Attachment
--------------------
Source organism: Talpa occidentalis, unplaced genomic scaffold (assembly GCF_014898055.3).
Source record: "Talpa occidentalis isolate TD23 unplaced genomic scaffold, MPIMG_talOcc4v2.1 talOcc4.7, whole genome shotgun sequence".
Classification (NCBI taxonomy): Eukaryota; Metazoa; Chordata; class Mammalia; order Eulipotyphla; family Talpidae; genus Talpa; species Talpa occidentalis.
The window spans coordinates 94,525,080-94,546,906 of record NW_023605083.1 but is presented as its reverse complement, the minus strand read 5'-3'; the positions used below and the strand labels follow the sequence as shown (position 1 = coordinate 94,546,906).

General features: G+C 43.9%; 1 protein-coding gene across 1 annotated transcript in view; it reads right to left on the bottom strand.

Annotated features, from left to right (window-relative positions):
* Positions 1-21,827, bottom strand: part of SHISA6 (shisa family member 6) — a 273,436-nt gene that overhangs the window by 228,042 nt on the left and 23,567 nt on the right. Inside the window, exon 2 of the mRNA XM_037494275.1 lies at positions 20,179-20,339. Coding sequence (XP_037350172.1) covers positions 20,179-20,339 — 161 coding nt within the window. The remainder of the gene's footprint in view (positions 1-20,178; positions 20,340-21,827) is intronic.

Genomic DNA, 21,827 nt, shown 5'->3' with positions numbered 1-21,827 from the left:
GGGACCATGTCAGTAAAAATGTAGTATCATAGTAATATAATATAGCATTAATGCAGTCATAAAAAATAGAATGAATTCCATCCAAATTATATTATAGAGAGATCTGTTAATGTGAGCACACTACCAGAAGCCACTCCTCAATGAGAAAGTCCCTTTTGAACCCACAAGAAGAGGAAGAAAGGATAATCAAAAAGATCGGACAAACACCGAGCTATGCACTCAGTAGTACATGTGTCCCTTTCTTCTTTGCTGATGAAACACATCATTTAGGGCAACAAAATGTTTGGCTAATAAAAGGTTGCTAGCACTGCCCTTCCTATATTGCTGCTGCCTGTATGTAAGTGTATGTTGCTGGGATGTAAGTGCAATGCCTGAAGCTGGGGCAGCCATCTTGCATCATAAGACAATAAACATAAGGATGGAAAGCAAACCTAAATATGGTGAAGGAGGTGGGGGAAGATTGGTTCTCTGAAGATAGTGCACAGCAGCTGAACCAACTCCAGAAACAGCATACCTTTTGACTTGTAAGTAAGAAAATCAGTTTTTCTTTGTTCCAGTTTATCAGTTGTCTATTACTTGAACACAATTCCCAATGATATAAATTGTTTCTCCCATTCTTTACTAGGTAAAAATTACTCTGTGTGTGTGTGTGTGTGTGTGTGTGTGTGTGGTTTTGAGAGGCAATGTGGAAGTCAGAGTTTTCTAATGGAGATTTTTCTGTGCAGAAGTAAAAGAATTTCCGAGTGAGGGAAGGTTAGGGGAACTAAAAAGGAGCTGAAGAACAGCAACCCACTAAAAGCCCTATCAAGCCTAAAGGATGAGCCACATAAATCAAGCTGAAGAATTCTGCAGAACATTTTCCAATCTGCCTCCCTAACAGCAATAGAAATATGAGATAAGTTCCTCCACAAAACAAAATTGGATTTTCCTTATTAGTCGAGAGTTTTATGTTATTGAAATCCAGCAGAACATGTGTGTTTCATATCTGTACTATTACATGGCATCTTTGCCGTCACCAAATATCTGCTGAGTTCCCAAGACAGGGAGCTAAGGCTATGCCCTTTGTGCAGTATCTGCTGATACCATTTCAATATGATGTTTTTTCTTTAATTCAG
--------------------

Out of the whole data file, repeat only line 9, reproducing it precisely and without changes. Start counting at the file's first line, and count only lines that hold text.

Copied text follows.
GGGACCATGTCAGTAAAAATGTAGTATCATAGTAATATAATATAGCATTAATGCAGTCATAAAAAATAGAATGAATTCCATCCAAATTATATTATAGAGAGATCTGTTAATGTGAGCACACTACCAGAAGCCACTCCTCAATGAGAAAGTCCCTTTTGAACCCACAAGAAGAGGAAGAAAGGATAATCAAAAAGATCGGACAAACACCGAGCTATGCACTCAGTAGTACATGTGTCCCTTTCTTCTTTGCTGATGAAACACATCATTTAGGGCAACAAAATGTTTGGCTAATAAAAGGTTGCTAGCACTGCCCTTCCTATATTGCTGCTGCCTGTATGTAAGTGTATGTTGCTGGGATGTAAGTGCAATGCCTGAAGCTGGGGCAGCCATCTTGCATCATAAGACAATAAACATAAGGATGGAAAGCAAACCTAAATATGGTGAAGGAGGTGGGGGAAGATTGGTTCTCTGAAGATAGTGCACAGCAGCTGAACCAACTCCAGAAACAGCATACCTTTTGACTTGTAAGTAAGAAAATCAGTTTTTCTTTGTTCCAGTTTATCAGTTGTCTATTACTTGAACACAATTCCCAATGATATAAATTGTTTCTCCCATTCTTTACTAGGTAAAAATTACTCTGTGTGTGTGTGTGTGTGTGTGTGTGTGTGTGGTTTTGAGAGGCAATGTGGAAGTCAGAGTTTTCTAATGGAGATTTTTCTGTGCAGAAGTAAAAGAATTTCCGAGTGAGGGAAGGTTAGGGGAACTAAAAAGGAGCTGAAGAACAGCAACCCACTAAAAGCCCTATCAAGCCTAAAGGATGAGCCACATAAATCAAGCTGAAGAATTCTGCAGAACATTTTCCAATCTGCCTCCCTAACAGCAATAGAAATATGAGATAAGTTCCTCCACAAAACAAAATTGGATTTTCCTTATTAGTCGAGAGTTTTATGTTATTGAAATCCAGCAGAACATGTGTGTTTCATATCTGTACTATTACATGGCATCTTTGCCGTCACCAAATATCTGCTGAGTTCCCAAGACAGGGAGCTAAGGCTATGCCCTTTGTGCAGTATCTGCTGATACCATTTCAATATGATGTTTTTTCTTTAATTCAG